Another federal judge rejects Trump’s travel ban

A protester wipes away tears at an "I Am A Muslim, Too" rally against the immigration policies of President Donald Trump in Times Square in New York City on February 19. Wednesday, a Maryland judge rejected the president's latest travel ban against residents of several countries. File Photo by John Angelillo/UPI | License Photo

By Ed Adamczyk – UPI

Another federal judge on Wednesday blocked President Donald Trump‘s third attempted travel ban.

The halt to Trump’s latest order on foreign travel to the United States, a preliminary injunction from Maryland District Judge Theodore Chuang, was less restrictive than one issued by a Hawaii judge Tuesday — but it blocks the administration from enforcing the order on travelers without a “bona fide” familial or professional relationship with someone in the United States. The limitations are spelled out in Section 2 of Trump’s proclamation.

“This preliminary Injunction is granted on a nationwide basis and prohibits the enforcement of Section 2 of Presidential Proclamation 9645 in all places, including the United States, at all United States borders and ports of entry, and in the issuance of visas,” Chuang wrote.

The president’s ban was set to take effect Wednesday. Hours earlier, it was partially blocked by the Hawaii ruling and applied to travelers from Syria, Libya, Iran, Yemen, Chad, Somalia, North Korea and Venezuela.

Watson‘s ruling did not address accusations that Trump’s proclamation was motivated by discrimination against Muslim travelers, but Chuang’s 91-page ruling did — suggesting that Trump intended to bar U.S. entry to Muslims, a violation of the Establishment Clause of the Constitution.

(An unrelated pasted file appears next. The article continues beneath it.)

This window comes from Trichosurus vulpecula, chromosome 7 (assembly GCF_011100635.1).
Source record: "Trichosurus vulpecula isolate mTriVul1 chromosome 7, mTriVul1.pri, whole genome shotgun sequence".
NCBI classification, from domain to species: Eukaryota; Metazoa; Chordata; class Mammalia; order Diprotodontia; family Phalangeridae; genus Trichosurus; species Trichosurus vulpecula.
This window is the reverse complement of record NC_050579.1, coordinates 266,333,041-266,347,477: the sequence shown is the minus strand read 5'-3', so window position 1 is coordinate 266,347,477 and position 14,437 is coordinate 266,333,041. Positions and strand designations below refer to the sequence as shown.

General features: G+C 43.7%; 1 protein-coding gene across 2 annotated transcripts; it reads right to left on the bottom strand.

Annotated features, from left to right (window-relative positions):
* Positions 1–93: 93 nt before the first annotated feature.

The Maryland judge noted that as a presidential candidate, Trump promised a “complete shutdown of Muslims entering the United States” and that all of the president’s comments suggest his order is directed toward that goal.

Chuang also noted that in August, while courts were weighing an updated travel ban, Trump “endorsed what appears to be an apocryphal story involving General John J. Pershing and a purported massacre of Muslims with bullets dipped in a pig’s blood, advising people to ‘study what General Pershing . . . did to terrorists when caught.'”

Trump and administration officials have repeatedly said the temporary ban is motivated by national security interests.

The White House did not immediately respond to the judge’s order Wednesday.